The miners' strike against Pittston Coal in 1989–1990, which spread throughout southwestern Virginia, southern West Virginia, and eastern Kentucky, was one of the most important strikes in the history of American labor, and, as Richard Brisbin observes, "one of the longest and largest incidents of civil disorder and civil disobedience in the United States in the second half of the twentieth century." The company aggressively sought to break the strike, and workers and their families used a variety of tactics—lawful and unlawful—to resist Pittston's efforts as the situation quickly turned ugly.
In A Strike like No Other Strike: Law and Resistance during the Pittston Coal Strike of 1989–1990, Richard Brisbin offers a compelling study of the exercise of political power. In considering the legal significance of the strike, Brisbin asks the larger question of whether even extreme transgression or resistance can fracture the "imagined coherence of the law." He shows how each party in the strike invoked the law to justify its actions while attacking those of the other side as unlawful. In the end, both sides lost; although the U.S. Supreme Court ultimately ruled in favor of the union, most of the strikers faced elimination of their jobs and an ongoing struggle for pensions and health benefits.
Richard A. Brisbin, Jr., is an associate professor of political science at West Virginia University. He is the author of Justice Antonin Scalia and the Conservative Revival, available from Johns Hopkins University Press.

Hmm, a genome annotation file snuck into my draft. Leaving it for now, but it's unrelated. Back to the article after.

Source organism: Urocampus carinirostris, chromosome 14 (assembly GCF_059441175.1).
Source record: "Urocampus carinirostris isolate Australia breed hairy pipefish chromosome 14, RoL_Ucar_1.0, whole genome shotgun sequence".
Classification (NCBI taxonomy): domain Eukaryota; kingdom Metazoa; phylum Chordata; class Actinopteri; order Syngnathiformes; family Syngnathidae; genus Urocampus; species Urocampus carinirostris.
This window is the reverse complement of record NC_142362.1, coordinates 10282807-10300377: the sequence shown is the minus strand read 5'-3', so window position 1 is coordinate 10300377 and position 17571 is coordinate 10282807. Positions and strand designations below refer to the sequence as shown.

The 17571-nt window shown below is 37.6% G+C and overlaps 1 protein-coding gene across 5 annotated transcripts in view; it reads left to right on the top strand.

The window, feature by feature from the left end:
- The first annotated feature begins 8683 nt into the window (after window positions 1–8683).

"Richard Brisbin's excellent book sits at the intersection of law, political science, sociology, and history... Brisbin is utterly convincing in his conclusion that the miners were in the end reduced to Arendtian animals laborans who worked only for sustenance rather than for the joy of creation and integration into a community." Julie Novkov, Law and Politics Book Review
"The book brims with insights into the history of the Pittston strike and into a miner's way of life... [Brisbin] describes hanging out at the picketing shacks, protests led by Jesse Jackson and César Chávez, militant priests and nuns, and mine takeovers, complete with dancing and live country music." Henry S. Cohn, The Federal Lawyer
"Brisbin does an admirable job not only of conveying the historical events and their context, but also of making explicit the evolution and development that occurred on both sides of the struggle." Gordon Simmons, Appalachian Heritage
"It is clear that Brisbin's personal experience with the 'American worker' informs his interpretation of the Pittston coal strike, and he leaves the reader at once inspired and dismayed by the subjectivity of American law." Virginia Libraries
"Gives fascinating insights for those involved in directing collective bargaining activities, both as managers and union activists." Michael Wald, Monthly Labor Review
"This excellent study describes the 1989–1990 Pittston coal strike... Brisbin avoids offering a traditional narrative in favor of a deeper analysis of the dispute that explores the strike's significance as an exercise in civil disobedience and oppositional culture... Brisbin is to be commended for dissecting what happened here with an eye toward its wider implications." Richard P. Mulcahy, Journal of American History
"A comprehensive account and analysis of the lengthy Pittston coal strike of 1989—90, focusing on the effects of the law and its apparatus on the actions of Pittston Coal, the United Mine Workers union, judges, and the miners themselves." Choice Magazine
"This book tells the story of a very important but little known recent episode in the history of labor and its unfortunate fate at the hands of corporate power. Brisbin presents a powerful but balanced interpretive account informed by cutting edge theory and compelling judgment. I know of no other work that better develops theoretically and illustrates empirically the complex, multi—dimensional workings of law as does Brisbin's study of the United Mine Workers' tragic battle with Pittston." Michael McCann, University of Washington